Wines from grapes are popular but what about wines made from other fruits or even flowers?
Wine prepared from different kinds of fruits available all year long is a part of Kodava heritage. Believed to be introduced by the British, this tradition is generally passed down from one generation to the next.
“Kodavas have traditionally been making wine and other types of fermented beverages. I remember my grandmother, father and uncle making wine in their free time and they would often experiment with the ingredients and the process,” says Cheppudira Gita Chengappa, who learnt to make wine from her grandaunt’s recipe book on traditional Kodava dishes.
Earlier, Kodavas would make wine for home consumption. But with a drop in revenue from coffee and pepper plantations in recent years, many women have taken up winemaking professionally to supplement the family income.
The growth of tourism and the consequent mushrooming of home-stays also boosted the demand for homemade wines. The demand for homemade wines has remained steady even during the pandemic.
The fruits used for wines change depending on the season. It is grapes in January, oranges in February and March, pineapples in April and May. The plums that grow in the rainy season are used to make brandy.
Winemaking comprises three stages: fermentation (when the fruits are allowed to ferment), maturation (the period after fermentation and before bottling, when the wine is filtered and stirred) and ageing (after the wine is bottled).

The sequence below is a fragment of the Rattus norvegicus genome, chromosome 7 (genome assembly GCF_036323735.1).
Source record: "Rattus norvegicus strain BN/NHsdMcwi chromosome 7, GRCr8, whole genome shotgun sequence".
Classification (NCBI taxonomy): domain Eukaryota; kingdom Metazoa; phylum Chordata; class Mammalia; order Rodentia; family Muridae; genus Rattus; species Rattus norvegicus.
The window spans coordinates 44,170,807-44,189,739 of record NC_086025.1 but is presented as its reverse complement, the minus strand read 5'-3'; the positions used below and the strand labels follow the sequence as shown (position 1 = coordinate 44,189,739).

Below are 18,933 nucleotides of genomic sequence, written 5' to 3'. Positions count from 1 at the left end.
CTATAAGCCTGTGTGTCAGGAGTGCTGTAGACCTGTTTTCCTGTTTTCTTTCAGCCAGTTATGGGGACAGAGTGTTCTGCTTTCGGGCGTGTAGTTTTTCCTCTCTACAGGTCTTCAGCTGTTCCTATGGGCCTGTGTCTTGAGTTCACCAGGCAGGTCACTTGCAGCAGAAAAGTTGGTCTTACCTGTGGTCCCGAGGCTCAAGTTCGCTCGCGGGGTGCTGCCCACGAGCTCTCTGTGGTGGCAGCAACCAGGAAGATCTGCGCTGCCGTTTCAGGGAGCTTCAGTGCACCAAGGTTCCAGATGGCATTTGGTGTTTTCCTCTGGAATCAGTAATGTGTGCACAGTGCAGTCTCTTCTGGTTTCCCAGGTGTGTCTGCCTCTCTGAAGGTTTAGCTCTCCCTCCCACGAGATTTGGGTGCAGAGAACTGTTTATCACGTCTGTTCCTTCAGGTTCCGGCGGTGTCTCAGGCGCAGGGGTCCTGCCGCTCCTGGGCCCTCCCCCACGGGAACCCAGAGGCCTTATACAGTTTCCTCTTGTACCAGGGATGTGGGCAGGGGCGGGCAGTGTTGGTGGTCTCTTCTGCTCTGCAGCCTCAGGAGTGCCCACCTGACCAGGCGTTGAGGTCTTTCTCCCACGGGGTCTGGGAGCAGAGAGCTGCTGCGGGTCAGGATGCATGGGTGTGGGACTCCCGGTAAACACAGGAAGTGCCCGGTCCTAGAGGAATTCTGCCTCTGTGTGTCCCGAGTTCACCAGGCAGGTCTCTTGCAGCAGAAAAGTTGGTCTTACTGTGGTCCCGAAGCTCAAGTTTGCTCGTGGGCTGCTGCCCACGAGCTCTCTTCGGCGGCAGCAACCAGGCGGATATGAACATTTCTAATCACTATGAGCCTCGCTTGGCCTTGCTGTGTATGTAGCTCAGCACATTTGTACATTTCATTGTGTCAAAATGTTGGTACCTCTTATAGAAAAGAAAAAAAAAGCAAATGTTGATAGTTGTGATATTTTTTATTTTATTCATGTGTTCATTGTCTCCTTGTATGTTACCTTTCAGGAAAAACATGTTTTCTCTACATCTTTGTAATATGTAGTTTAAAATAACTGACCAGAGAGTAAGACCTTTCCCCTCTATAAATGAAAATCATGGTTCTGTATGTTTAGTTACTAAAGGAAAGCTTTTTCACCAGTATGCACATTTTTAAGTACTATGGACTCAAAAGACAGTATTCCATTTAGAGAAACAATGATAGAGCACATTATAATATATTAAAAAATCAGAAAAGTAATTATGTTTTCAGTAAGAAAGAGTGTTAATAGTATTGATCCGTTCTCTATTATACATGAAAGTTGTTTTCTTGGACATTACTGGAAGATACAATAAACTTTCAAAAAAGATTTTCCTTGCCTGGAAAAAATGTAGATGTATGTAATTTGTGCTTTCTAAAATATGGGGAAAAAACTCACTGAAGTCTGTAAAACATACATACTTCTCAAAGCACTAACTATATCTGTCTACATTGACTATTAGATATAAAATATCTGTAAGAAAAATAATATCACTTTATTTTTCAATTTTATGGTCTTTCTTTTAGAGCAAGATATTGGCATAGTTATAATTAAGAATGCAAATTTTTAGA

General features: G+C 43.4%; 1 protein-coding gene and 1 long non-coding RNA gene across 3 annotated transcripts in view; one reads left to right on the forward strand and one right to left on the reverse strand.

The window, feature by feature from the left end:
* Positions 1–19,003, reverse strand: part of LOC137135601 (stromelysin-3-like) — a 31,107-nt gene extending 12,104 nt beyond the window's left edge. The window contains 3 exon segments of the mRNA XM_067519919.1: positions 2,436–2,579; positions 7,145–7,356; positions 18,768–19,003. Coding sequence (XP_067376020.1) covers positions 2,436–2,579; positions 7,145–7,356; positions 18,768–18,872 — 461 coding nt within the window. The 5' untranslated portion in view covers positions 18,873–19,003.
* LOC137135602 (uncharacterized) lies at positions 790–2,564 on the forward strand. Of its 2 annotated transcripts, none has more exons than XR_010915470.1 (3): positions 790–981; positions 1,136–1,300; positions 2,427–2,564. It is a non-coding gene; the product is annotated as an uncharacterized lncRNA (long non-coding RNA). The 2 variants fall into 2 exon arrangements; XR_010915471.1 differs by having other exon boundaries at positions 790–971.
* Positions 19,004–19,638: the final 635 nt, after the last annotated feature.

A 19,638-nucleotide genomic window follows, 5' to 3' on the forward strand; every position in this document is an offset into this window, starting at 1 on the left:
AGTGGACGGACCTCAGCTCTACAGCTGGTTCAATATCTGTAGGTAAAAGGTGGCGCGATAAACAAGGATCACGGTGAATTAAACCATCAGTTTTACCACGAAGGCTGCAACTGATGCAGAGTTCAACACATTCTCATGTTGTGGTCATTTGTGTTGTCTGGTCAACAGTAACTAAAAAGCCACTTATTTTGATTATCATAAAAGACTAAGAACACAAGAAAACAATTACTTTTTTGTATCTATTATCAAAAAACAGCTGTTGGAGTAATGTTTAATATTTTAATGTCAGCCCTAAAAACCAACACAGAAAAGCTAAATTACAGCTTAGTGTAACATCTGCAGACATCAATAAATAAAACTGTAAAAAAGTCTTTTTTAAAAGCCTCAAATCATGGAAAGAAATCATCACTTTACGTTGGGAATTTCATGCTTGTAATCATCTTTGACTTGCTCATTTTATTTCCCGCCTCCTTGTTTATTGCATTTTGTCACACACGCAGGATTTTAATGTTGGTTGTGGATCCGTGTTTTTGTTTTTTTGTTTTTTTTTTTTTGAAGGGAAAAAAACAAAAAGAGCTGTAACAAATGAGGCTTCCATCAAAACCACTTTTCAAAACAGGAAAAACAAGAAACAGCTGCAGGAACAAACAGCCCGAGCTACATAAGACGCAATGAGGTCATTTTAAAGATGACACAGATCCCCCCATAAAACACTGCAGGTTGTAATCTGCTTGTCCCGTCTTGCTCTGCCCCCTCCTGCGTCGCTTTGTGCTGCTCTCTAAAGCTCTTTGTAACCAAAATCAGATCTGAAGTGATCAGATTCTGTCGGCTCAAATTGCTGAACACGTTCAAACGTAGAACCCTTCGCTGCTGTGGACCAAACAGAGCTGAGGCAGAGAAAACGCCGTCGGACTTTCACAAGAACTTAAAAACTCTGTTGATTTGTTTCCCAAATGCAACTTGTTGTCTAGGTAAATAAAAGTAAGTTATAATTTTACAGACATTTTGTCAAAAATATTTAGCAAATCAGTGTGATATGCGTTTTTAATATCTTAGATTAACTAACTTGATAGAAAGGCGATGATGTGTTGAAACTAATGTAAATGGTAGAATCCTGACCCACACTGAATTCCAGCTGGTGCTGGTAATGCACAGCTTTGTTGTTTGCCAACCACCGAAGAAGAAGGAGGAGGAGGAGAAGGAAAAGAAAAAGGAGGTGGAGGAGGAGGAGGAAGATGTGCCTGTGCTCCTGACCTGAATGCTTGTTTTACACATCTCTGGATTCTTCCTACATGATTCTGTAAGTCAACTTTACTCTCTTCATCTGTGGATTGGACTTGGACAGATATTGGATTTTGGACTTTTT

Though wine becomes ready for consumption in a month or two, allowing it to age a little makes it taste better.
“Wines achieve the right flavour and taste best after six months,” says Machimada Manjula Madappa, a winemaker.
For Mookonda Rozy, it was the appreciation she received for her first batch of wine that made her take it up professionally. She now makes over 500 bottles of wine in a year.
Apart from the traditional grape wine, Rozy makes wine from pineapple, kiwi, bird’s eye chilli, star apples, betel leaves, dates, hibiscus, rose and shanka pushpa (blue pea) etc. Her Irish coffee wine is quite popular, which she sells at Rs 800 a bottle.
While many women individually prepare wine at their homes and get orders by word of mouth, government organisations such as the National Bank for Agriculture and Rural Development (NABARD) help them form clusters, provide capital and help market their products.
One such cluster is Kodagu’s ‘Nature’s Best Food Cluster’ formed under Madikeri and Virajpet Taluk Organic Producers’ Organisation.
“Within the cluster, groups of 10 to 15 women are formed. Each group is engaged in a particular activity such as making wines, snacks, chocolates, jellies, cakes, etc. Their products are sold under the Flavour label in NABARD’s Rural Marts,” says Mundanda Nanaiah, former Kodagu District Development Manager of NABARD, who was instrumental in establishing the cluster.
“Our wines are purchased by tourists as well as for functions. We sell around 60 bottles a month,” says Vilina Kariappa, who is part of the winemaking group.
So next time you visit Kodagu, do try these unique blends.